Ukraine Approves Law On Sanctions Against Russia

The Ukrainian parliament approved a law on Thursday to impose sanctions on Russian companies and individuals supporting and financing separatist rebels in eastern Ukraine. The government has already prepared a list of 172 citizens of Russia and other countries, and of 65 Russian companies, including gas export giant Gazprom, on whom they could impose sanctions “for financing terrorism”. Prime Minister Arseny Yatseniuk told parliament that Ukraine had taken a historic step. “By approving the law on sanctions, we showed that the country is able to protect itself,” he said. “The law should give a clear answer to any aggressor or terrorist who threatens our national security, our government and our citizens.” Ukraine said on Monday that European energy companies will have to agree major contract revisions when purchasing Russian natural gas if parliament approved sanctions on Gazprom.

Excuse me, Yats, but I don’t believe “the country is able to protect itself”. Not with an army reportedly still underpaid and undertrained. We all know that without questionable swastika brandishing storm troops alongside foreign mercenaries, all financed by US and EU support, there wouldn’t be much of an army. Whether that would be a good thing is another matter altogether, but don’t tell me you can protect yourself.

The dual measures of the sanctions against Russia and the sell-off of the gas pipeline system are the next steps in the western conquest of Ukraine. And they may not go as smoothly as Yats and Obama and Merkel seem to think and hope.

Slovakia reportedly prepares for “reverse flow” gas delivery to Ukraine, but that puts a serious risk on Slovakia’s own gas. And that is without even going into the actual process of reverse flow, or of the legal implications involved.

When the Ukraine government states that “European energy companies will have to agree major contract revisions when purchasing Russian natural gas“, that is at least as much of a threat to Europe as it is to Russia. And the bosses in Brussels may think that they are successful in their eastward conquest of everything right up to the Russian border, but Russians are not a stupid people.

Why would European nations want to renegotiate contracts with Russia’s Gazprom? And more importantly, why would Gazprom want to do that? Large swaths of Europe have no other possible gas source than Russia, and it would take years to change that. Of course people like Juncker and Barroso can dream of leaving millions of Europeans in the cold, and then blame Putin for that, but the PR war will stop somewhere.

In fact, while Slovakia says it’s preparing that reverse gas flow to Ukraine, its PM also had something else to say (he was whistled back on that by his president, who’s a ‘hard-liner’):

Slovak PM Warns “Meaningless” Russia Sanctions Will Hurt EU Economy

Slovakia’s prime minister criticized the European Union’s sanctions against Russia over Ukraine on Thursday, saying they would only threaten economic growth in the 28-member bloc. “Why should we jeopardize the EU economy that is beginning to grow?” Robert Fico told a news conference. “If there is a crisis situation, it should be solved by other means than meaningless sanctions. Who profits from the EU economy decreasing, Russia’s economy having troubles and Ukraine economically on its knees?” Fico also questioned Ukraine’s sanctions against Russia and said Slovakia must be prepared for a potential disruption of Russian natural gas supplies via Ukraine.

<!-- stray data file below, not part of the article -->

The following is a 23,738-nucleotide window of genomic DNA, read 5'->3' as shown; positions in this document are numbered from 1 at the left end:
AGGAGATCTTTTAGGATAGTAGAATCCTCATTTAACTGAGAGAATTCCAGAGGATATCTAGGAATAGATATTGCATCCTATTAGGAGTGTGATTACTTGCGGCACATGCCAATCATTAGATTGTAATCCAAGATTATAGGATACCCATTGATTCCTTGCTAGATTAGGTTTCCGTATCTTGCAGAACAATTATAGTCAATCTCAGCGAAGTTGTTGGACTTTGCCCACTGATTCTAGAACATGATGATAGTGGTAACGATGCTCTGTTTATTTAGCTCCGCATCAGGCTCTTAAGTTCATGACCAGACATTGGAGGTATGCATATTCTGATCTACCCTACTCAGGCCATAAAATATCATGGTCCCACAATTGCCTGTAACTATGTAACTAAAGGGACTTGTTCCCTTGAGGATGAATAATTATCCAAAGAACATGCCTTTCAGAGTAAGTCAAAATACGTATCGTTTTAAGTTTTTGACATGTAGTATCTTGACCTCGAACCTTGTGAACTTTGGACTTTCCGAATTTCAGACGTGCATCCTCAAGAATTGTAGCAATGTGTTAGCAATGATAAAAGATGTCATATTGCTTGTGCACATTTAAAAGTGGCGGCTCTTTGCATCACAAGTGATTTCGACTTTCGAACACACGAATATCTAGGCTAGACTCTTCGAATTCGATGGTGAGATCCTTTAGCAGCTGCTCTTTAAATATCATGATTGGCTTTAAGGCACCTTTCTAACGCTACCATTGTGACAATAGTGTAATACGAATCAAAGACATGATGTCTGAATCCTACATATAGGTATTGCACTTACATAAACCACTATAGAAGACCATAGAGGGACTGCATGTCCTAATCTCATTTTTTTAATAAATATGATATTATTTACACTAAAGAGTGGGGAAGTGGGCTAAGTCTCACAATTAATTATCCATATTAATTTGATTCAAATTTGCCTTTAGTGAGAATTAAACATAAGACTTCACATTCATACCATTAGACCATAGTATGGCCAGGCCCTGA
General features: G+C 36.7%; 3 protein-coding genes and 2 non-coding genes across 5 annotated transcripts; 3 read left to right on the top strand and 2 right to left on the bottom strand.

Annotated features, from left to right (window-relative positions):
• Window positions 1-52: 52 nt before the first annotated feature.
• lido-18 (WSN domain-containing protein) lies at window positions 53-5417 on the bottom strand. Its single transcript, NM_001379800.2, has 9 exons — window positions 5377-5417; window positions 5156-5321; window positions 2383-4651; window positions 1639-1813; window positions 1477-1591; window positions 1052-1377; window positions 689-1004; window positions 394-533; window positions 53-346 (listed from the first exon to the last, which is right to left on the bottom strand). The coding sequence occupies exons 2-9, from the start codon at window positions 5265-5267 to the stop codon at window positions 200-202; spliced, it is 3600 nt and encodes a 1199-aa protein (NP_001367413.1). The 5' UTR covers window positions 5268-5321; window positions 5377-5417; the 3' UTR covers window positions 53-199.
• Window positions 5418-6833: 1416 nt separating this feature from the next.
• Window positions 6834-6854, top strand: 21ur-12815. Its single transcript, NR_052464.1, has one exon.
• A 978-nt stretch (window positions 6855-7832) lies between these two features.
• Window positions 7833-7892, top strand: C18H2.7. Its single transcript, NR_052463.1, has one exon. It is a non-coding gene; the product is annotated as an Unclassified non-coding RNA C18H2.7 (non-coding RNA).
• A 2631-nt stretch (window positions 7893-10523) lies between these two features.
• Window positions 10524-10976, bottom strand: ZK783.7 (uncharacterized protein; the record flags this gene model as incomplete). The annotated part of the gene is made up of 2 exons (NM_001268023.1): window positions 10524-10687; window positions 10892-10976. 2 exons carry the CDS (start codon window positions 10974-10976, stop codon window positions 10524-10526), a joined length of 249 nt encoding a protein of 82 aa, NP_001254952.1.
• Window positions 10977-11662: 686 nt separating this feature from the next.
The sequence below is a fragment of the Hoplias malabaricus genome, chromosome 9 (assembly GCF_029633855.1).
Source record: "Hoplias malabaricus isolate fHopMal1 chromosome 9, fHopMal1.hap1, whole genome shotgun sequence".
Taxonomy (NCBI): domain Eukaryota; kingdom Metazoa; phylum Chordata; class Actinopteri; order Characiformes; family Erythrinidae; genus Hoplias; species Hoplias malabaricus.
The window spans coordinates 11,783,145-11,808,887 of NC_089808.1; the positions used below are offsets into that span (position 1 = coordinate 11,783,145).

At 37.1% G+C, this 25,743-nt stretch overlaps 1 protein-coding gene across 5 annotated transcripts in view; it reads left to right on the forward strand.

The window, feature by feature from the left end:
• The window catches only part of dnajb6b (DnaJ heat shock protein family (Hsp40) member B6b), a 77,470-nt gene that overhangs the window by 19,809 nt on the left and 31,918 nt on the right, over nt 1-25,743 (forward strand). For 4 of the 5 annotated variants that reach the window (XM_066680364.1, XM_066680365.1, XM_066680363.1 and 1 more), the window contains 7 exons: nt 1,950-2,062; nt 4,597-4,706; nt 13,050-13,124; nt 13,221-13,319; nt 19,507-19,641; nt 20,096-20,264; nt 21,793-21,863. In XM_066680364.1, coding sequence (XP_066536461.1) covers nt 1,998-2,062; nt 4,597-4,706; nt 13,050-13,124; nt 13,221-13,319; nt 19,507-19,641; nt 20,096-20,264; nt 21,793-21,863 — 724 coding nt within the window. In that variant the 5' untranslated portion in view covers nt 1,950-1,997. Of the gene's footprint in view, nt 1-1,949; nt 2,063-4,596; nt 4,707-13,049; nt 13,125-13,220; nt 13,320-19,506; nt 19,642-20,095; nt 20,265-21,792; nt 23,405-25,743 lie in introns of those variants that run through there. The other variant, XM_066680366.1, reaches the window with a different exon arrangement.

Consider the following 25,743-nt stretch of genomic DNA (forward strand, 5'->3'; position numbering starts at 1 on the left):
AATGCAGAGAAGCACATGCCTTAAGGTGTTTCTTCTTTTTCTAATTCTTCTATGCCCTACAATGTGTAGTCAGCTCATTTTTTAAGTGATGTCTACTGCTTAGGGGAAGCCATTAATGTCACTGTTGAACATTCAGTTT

Other EU nations, Germany, Czech Republic, Greece, also signal they think things have gone too far. From the financial world comes Danish Danske Bank, which issued a report that views things from its own angle:

EU-Russia ‘Trade War’ To Finish Within 3 Months – Danish Biggest Lender

Reciprocal trade sanctions by Russia and the EU should not last longer than 3 months, as both economies will feel they can’t afford that, according to experts from Denmark’s largest bank, Danske Bank. “We believe an escalating trade war would be unbearable for both Russia and the EU, and that the EU will revoke the sanctions within one to three months, with Russia abolishing its own sanctions,” said the bank’s report called ‘The Ukrainian Crisis: the Nordic angle’. The report focuses on Nordic markets and said that should energy become involved in the dispute, the losses for both Russia and the EU would be sky-high.

3 months? Russia has 3 months. Does Europe? What if sanctions are lifted, but Russia still, in the negotiations needed after Ukraine’s sanctions, demands a premium because of damages it suffered from EU sanctions, which were based on unsubstantiated allegations against it? Or does anyone still think the evidence will suddenly pop up out of some dark corner?

But matters could get much worse for Europe. If the so-called “Ukraine army” keeps shelling and killing Russian speaking east Ukrainians, Putin may have no choice but to take a much harder stance on the diplomatic front, and perhaps the military as well. How long can he watch from a distance as what Russia considers fellow Russians are slaughtered? If California were to secede from America, what would the US do in such a situation?

In the meantime, that same “Ukraine army” has reportedly started heavy attacks on Lugansk, so the much maligned Russian aid convoy won’t be getting anywhere anytime soon.

One final point: while the Russian aid is being held up at the border, swamped by more allegations from the proven liars (yes, we do have proof of one thing here) in Kiev, how much aid for the people in east Ukraine has come from the US, EU and the Ukraine to date? It’s not as if they’re not suffering, we know that, it’s not as if they don’t desperately need supplies.

Why do US and EU send tons of supplies for the Yazidi in Iraq (who mostly weren’t even where the supplies were dropped), and none for Lugansk and Donetsk? Exactly whose PR spin machine are we caught up in here?

By Raul Ilargi Meijer
Website: http://theautomaticearth.com (provides unique analysis of economics, finance, politics and social dynamics in the context of Complexity Theory)

© 2014 Copyright Raul I Meijer - All Rights Reserved Disclaimer: The above is a matter of opinion provided for general information purposes only and is not intended as investment advice. Information and analysis above are derived from sources and utilising methods believed to be reliable, but we cannot accept responsibility for any losses you may incur as a result of this analysis. Individuals should consult with their personal financial advisors.